But, last weekend I finally got back in the kitchen, did a bit of web browsing, and found a recipe that looked simple and delicious – a win-win!

In case you don’t know, you can ask for and receive the recipe for any dish you eat at Walt Disney World. Judging from what I’ve seen on the Disney Parks Blog, some of these treats require ingredients I wouldn’t know where to begin to find, but I searched specifically for snacks I knew I would be able to tackle.

Which brings me to today’s food item: the sweet pretzel with almonds from Kringla Bakeri in the Norway Pavilion at Epcot. I know, I know, I chose a recipe from Norway that wasn’t school bread? What was I thinking?!?

To be honest, I felt too lazy to buy cardamom and look for vanilla custard. But rest assured; the incredible goodness that is school bread is still at the top of my list for snacks to make at home.

Now for the pretzel. Here’s the recipe I used.

I began by allowing the yeast to activate in one bowl while I mixed the dry ingredients in a separate bowl.

Sweet Pretzel Step 2 Sweet Pretzel Step 1

So far so good . . .

After mixing the dough and allowing it to rise, I flattened it out and divided it into four sections.

Sweet Pretzel Step 3

Easy peasy.

When it came time to roll out each section and form a pretzel shape, I froze up. What’s a pretzel look like again?

Enter YouTube, the how-to capital of the online world. After watching a short video, I was able to make what I thought were pretty decent pretzel shapes.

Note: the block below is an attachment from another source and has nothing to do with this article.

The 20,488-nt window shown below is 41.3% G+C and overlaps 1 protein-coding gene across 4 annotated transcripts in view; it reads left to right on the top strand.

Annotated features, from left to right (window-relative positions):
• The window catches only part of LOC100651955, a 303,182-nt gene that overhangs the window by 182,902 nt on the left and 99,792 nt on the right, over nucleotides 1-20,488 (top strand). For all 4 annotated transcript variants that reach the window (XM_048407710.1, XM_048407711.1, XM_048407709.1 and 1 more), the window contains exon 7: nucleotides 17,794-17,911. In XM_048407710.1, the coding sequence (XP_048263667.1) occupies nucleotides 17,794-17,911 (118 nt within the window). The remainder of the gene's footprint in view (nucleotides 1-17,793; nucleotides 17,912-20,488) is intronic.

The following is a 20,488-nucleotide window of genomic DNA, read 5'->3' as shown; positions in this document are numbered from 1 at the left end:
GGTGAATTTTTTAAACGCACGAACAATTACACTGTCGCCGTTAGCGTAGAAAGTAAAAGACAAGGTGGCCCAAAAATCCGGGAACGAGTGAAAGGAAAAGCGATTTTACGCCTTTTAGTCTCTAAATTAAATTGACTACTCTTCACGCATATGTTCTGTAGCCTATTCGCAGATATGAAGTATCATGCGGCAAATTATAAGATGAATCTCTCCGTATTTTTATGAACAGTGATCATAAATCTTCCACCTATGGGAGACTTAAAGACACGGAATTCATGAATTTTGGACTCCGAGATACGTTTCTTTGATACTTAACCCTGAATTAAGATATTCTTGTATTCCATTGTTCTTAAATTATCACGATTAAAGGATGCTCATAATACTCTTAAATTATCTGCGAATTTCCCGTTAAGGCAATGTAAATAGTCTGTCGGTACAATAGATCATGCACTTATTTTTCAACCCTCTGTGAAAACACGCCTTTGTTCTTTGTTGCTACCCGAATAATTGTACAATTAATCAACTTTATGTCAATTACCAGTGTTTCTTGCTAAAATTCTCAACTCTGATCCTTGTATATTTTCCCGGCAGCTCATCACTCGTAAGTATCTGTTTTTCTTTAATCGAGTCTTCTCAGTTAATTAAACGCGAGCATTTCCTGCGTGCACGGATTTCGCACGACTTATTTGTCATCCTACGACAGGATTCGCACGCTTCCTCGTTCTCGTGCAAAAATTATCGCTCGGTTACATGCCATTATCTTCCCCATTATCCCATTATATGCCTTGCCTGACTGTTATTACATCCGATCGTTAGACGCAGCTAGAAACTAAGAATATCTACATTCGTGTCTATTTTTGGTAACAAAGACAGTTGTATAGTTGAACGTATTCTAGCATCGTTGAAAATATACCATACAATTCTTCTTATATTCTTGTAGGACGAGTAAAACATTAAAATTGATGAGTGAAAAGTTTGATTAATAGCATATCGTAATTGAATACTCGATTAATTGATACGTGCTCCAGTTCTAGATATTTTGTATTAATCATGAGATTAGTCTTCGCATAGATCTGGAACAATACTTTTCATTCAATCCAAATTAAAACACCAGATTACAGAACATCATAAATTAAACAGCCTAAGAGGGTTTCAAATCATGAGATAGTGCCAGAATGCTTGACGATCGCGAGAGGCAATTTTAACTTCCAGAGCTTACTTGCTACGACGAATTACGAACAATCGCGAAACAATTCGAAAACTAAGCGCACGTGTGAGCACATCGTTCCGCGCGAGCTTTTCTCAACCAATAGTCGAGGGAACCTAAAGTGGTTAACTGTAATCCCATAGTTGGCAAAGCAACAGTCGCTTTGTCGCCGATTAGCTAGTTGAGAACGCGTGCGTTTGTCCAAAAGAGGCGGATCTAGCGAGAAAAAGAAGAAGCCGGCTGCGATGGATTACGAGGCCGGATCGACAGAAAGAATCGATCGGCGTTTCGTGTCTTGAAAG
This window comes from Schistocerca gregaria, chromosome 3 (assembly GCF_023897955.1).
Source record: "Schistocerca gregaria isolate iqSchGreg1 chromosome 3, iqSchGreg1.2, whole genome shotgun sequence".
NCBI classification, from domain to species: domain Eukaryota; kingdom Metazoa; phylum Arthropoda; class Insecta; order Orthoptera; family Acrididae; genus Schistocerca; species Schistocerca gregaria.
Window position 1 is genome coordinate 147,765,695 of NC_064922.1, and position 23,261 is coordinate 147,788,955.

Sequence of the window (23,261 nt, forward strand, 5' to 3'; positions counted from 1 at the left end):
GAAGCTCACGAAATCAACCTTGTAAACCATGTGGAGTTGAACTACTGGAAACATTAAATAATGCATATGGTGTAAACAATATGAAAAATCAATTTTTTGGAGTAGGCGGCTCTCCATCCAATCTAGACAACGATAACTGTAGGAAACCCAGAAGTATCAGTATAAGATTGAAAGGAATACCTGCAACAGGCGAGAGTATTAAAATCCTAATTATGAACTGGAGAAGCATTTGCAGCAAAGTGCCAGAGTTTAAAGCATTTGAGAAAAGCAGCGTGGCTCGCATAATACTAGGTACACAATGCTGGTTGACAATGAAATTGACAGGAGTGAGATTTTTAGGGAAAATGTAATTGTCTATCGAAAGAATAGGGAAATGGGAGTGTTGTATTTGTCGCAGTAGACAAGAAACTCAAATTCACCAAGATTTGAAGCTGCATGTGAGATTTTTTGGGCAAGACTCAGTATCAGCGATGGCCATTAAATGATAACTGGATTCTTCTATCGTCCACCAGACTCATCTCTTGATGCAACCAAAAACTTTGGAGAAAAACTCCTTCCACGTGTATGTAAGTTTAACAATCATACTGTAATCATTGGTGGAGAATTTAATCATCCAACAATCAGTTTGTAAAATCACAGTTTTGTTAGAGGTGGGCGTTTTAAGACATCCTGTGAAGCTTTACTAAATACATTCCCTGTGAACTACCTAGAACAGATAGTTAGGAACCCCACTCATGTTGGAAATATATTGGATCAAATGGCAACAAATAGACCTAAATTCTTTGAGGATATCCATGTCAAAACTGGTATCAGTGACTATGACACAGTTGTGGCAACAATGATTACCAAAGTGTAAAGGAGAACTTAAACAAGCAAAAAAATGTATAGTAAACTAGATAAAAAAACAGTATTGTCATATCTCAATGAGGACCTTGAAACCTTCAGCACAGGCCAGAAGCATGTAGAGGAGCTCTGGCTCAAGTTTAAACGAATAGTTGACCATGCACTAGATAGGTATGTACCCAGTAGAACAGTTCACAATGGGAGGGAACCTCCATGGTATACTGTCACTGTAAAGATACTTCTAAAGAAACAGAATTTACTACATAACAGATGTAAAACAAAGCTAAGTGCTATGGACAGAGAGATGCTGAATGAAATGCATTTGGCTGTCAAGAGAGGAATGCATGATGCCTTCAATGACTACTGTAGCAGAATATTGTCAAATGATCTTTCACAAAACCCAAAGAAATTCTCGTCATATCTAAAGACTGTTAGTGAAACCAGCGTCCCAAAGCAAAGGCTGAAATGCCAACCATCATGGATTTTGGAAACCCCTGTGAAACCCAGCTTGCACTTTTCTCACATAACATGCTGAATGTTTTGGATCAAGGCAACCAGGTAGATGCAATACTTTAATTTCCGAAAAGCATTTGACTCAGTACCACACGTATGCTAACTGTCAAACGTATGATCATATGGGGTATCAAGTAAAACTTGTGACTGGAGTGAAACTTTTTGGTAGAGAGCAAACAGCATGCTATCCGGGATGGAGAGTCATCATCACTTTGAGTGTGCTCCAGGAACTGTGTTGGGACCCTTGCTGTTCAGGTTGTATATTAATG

Sweet Pretzel Step 4

Sweet Pretzel Step 5That is, until they plumped up in the oven . . .

Sweet Pretzel Step 6Yikes!

But no worries. I was confident my poor pretzel-shaping skills would not affect the taste.

Unfortunately, making uniform pretzels is not the only thing I’m bad at. I made the icing as instructed, but after dipping the pretzels in it, I realized I should have thickened it with more powdered sugar. It was basically an ultra-thin glaze, which meant the slivered almonds just rolled off rather than sticking in the “icing.”

For reference, here is the actual pretzel I was trying to recreate.

Sweet Pretzel With Almonds

And here’s mine.
Sweet Pretzel Step 7

Nailed it.

Actually, despite the disfiguration of my pretzels (and the picture above was the best one!), they did taste quite good. The texture was as a pretzel should be: dense and soft.

Here were a few takeaways from my experience:

  1. More cinnamon and nutmeg – One eighth of a teaspoon? Really? These two ingredients completely disappeared the second I incorporated them into the flour. Next time I will add a teaspoon of each instead.
  2. More icing – Besides making the icing thicker, I’ll make more of it too. The icing is the money-maker, but it barely had a presence on the pretzels I made.